and others. I proudly represented ASAHP in many of those instances.
In the early 90’s, the Society once more became the Association of Schools of
Allied Health Professions as we ended our relationship with the management
enterprise that had controlled much of our administration, learning at the time that
we owned nothing and had very few resources. Not long after we entered our new
stage of organizational development, I was elected your treasurer for two terms and
then your President.
As I assumed those leadership roles and each year at our meeting reviewed
the growing list of those to whom we pay tribute today who have passed away and
as I listened to those who delivered the Deans’ Memorial Lectures, I had no doubt
that I would one day have my name added to the first list, but I wondered if I would
also have the honor of being on the second list. I deeply appreciate the compliment
that you accord me this afternoon in inviting me to deliver the 2008 Dean’s
Before I move into what I would like to share with you today, would you first
join me in a few moments of silence to acknowledge our colleagues on the list whom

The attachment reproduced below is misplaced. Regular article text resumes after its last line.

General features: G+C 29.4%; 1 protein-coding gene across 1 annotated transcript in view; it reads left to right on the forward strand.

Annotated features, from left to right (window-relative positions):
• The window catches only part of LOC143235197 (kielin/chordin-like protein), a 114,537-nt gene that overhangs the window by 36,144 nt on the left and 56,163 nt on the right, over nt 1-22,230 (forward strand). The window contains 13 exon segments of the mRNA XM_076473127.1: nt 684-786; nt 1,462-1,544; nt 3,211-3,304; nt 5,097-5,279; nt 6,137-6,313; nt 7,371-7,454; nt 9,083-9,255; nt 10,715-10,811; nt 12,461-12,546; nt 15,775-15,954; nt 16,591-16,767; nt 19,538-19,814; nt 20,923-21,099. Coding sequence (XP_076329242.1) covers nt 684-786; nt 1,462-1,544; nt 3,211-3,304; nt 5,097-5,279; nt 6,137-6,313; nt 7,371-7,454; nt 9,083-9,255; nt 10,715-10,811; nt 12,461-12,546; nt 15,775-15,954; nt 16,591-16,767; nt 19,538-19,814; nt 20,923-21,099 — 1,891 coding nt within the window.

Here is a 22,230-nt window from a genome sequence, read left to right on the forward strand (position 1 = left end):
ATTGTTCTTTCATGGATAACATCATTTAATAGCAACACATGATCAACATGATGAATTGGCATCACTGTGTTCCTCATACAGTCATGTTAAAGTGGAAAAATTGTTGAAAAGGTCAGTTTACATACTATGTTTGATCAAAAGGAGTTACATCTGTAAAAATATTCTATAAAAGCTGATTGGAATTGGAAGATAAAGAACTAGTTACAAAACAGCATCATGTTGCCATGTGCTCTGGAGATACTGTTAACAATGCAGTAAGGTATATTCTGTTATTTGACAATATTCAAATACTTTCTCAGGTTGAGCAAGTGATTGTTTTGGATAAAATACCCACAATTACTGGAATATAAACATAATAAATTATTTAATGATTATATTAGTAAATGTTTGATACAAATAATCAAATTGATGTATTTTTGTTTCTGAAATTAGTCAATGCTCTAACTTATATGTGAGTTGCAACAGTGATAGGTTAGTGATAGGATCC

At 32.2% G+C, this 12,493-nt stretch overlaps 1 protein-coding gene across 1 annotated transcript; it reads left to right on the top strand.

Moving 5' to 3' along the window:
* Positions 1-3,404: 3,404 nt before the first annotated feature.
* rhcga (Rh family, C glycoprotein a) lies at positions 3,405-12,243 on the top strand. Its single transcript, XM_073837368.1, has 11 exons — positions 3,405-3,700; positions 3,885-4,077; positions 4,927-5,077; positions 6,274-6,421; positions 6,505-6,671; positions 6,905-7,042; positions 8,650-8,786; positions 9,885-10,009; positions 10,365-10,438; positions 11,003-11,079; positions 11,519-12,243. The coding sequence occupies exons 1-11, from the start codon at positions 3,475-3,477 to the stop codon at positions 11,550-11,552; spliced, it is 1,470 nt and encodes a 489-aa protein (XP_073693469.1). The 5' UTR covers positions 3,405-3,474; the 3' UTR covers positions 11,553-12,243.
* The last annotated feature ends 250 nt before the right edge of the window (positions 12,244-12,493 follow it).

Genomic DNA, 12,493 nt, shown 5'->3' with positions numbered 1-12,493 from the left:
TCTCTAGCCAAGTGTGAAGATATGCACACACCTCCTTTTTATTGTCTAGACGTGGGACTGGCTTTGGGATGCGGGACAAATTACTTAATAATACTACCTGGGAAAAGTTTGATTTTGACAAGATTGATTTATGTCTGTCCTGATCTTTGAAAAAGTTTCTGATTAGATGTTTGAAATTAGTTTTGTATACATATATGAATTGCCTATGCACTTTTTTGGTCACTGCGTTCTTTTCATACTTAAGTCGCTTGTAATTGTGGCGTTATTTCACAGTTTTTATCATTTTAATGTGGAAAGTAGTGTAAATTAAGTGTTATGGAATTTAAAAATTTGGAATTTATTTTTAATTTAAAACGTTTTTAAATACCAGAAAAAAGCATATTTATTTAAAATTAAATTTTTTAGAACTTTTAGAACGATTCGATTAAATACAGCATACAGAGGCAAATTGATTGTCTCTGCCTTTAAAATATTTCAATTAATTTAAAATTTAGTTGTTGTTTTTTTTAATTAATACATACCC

we are remembering and honoring today through this continuing lecture series for
their contributions to their institutions, to our organization, to the nation’s
extraordinary progress in allied health education, research and practice---and,
perhaps most importantly, for their gifts to those of us who have known them, been
guided by their wisdom and enriched by their friendship. (PAUSE)
I have often said---though perhaps not as often followed my own guidance----
that the best advice about oratory is first to be sincere, second to be brief and third
to sit down. Today, especially after our lunch and our desire to enjoy this beautiful
location, I promise to be sincere and will do my best on the latter two
Last year, we so enjoyed Steve Wilson’s lessons on leadership; his natural
sense of humor combined with his powerful counsel on mastering the art of
leadership provided a memorable address. Steve cannot be here today, and I know
that you join me in missing his presence and wishing him well.
For the next few minutes, I would like to share some personal reflections with
you on two related themes: the first are three retrospective considerations about
being a dean; and the second, three prospective propositions about being a retired
The dean’s role is a mighty responsibility and an equally colossal privilege. I
am certain that I did not fully understand the depth of those parameters when I
assumed either of the deanships at Rush at the youthful age of 40. However, at the
conclusion of the more than two decades that I served as dean of the College of
Health Sciences and the Dean of the Graduate College, I have from time to time
over the past couple of years reflected on what had contributed most to my success--